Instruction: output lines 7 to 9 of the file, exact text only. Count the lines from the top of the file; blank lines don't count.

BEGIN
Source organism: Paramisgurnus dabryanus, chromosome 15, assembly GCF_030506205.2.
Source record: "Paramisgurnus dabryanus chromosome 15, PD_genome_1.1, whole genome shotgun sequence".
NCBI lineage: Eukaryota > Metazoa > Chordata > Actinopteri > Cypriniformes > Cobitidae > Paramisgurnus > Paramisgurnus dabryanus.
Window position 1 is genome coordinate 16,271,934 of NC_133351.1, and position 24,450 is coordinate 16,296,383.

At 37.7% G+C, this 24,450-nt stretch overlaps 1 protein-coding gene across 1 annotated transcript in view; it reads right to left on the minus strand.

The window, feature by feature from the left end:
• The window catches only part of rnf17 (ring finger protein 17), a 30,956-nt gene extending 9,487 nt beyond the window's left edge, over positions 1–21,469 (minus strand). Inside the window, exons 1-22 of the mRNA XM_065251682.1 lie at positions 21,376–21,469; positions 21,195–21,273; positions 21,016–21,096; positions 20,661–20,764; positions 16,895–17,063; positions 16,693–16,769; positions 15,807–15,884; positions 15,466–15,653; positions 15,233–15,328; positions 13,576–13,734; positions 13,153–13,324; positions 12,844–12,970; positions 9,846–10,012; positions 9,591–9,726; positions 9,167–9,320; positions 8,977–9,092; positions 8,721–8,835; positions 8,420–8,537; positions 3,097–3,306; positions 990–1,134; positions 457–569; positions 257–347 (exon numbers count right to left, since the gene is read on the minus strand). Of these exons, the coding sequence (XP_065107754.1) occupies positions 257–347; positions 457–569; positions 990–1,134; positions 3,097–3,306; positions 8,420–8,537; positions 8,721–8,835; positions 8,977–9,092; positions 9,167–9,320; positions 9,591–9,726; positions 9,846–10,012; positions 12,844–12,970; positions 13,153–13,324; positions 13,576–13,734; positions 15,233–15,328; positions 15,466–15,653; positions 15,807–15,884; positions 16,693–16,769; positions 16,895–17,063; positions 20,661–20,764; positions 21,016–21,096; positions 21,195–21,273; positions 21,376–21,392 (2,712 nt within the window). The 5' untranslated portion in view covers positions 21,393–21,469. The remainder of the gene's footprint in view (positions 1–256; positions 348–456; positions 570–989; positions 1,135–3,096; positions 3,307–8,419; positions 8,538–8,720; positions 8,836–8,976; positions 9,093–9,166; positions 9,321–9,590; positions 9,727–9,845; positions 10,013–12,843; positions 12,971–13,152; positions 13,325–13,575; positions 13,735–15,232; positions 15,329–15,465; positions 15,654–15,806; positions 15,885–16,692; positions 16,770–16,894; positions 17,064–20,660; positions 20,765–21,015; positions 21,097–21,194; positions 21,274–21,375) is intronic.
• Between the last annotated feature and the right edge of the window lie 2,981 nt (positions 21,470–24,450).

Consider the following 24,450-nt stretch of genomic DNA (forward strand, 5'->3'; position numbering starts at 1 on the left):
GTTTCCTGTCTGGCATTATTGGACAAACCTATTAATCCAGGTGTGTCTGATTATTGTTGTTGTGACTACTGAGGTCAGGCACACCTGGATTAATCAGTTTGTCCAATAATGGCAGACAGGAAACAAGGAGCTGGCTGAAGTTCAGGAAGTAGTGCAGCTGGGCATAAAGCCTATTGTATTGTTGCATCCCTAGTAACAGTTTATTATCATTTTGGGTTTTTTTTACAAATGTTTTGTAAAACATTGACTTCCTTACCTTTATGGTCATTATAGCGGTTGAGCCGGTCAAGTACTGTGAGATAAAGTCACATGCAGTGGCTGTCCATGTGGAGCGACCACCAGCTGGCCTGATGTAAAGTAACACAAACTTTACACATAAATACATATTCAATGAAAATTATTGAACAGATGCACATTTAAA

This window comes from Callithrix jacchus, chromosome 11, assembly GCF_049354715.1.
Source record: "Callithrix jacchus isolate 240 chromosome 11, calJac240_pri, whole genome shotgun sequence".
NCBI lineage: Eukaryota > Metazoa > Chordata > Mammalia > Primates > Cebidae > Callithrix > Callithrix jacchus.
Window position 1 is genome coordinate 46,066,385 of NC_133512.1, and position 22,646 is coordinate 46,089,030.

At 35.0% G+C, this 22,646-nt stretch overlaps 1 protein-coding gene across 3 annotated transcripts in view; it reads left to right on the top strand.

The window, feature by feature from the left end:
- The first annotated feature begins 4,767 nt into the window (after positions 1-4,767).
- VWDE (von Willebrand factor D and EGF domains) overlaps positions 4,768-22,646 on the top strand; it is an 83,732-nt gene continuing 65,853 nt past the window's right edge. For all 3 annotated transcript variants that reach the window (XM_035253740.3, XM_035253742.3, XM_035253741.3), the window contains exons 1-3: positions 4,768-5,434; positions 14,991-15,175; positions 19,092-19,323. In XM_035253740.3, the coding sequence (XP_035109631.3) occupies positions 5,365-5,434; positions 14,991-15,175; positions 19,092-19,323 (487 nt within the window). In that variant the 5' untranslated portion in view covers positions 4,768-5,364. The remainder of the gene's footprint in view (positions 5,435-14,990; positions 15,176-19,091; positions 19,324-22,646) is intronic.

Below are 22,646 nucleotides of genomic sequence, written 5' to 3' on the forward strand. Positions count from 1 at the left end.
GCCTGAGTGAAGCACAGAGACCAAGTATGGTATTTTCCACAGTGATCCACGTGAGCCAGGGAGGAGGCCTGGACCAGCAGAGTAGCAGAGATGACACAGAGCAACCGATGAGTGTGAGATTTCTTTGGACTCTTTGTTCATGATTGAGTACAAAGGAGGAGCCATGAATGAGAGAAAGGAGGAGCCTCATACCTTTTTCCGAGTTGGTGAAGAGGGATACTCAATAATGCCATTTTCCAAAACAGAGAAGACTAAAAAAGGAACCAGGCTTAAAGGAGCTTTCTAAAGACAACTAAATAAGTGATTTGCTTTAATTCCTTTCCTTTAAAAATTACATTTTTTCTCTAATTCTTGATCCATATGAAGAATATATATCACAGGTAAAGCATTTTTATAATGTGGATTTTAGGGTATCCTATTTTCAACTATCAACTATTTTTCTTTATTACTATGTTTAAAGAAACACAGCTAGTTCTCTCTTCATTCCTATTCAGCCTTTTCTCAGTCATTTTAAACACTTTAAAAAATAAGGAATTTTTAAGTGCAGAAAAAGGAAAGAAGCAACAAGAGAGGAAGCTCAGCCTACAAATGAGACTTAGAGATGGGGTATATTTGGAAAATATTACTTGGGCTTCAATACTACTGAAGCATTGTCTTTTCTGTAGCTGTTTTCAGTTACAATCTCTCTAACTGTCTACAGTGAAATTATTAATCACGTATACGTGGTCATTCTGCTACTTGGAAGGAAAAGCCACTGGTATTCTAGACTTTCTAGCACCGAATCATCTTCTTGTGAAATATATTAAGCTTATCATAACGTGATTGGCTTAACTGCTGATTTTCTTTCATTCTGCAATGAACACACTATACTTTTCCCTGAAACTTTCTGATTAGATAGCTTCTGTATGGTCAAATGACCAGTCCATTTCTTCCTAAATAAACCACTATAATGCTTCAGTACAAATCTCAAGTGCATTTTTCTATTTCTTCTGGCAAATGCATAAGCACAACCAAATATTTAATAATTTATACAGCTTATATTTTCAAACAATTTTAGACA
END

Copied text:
• The window catches only part of rnf17 (ring finger protein 17), a 30,956-nt gene extending 9,487 nt beyond the window's left edge, over positions 1–21,469 (minus strand). Inside the window, exons 1-22 of the mRNA XM_065251682.1 lie at positions 21,376–21,469; positions 21,195–21,273; positions 21,016–21,096; positions 20,661–20,764; positions 16,895–17,063; positions 16,693–16,769; positions 15,807–15,884; positions 15,466–15,653; positions 15,233–15,328; positions 13,576–13,734; positions 13,153–13,324; positions 12,844–12,970; positions 9,846–10,012; positions 9,591–9,726; positions 9,167–9,320; positions 8,977–9,092; positions 8,721–8,835; positions 8,420–8,537; positions 3,097–3,306; positions 990–1,134; positions 457–569; positions 257–347 (exon numbers count right to left, since the gene is read on the minus strand). Of these exons, the coding sequence (XP_065107754.1) occupies positions 257–347; positions 457–569; positions 990–1,134; positions 3,097–3,306; positions 8,420–8,537; positions 8,721–8,835; positions 8,977–9,092; positions 9,167–9,320; positions 9,591–9,726; positions 9,846–10,012; positions 12,844–12,970; positions 13,153–13,324; positions 13,576–13,734; positions 15,233–15,328; positions 15,466–15,653; positions 15,807–15,884; positions 16,693–16,769; positions 16,895–17,063; positions 20,661–20,764; positions 21,016–21,096; positions 21,195–21,273; positions 21,376–21,392 (2,712 nt within the window). The 5' untranslated portion in view covers positions 21,393–21,469. The remainder of the gene's footprint in view (positions 1–256; positions 348–456; positions 570–989; positions 1,135–3,096; positions 3,307–8,419; positions 8,538–8,720; positions 8,836–8,976; positions 9,093–9,166; positions 9,321–9,590; positions 9,727–9,845; positions 10,013–12,843; positions 12,971–13,152; positions 13,325–13,575; positions 13,735–15,232; positions 15,329–15,465; positions 15,654–15,806; positions 15,885–16,692; positions 16,770–16,894; positions 17,064–20,660; positions 20,765–21,015; positions 21,097–21,194; positions 21,274–21,375) is intronic.
• Between the last annotated feature and the right edge of the window lie 2,981 nt (positions 21,470–24,450).

Consider the following 24,450-nt stretch of genomic DNA (forward strand, 5'->3'; position numbering starts at 1 on the left):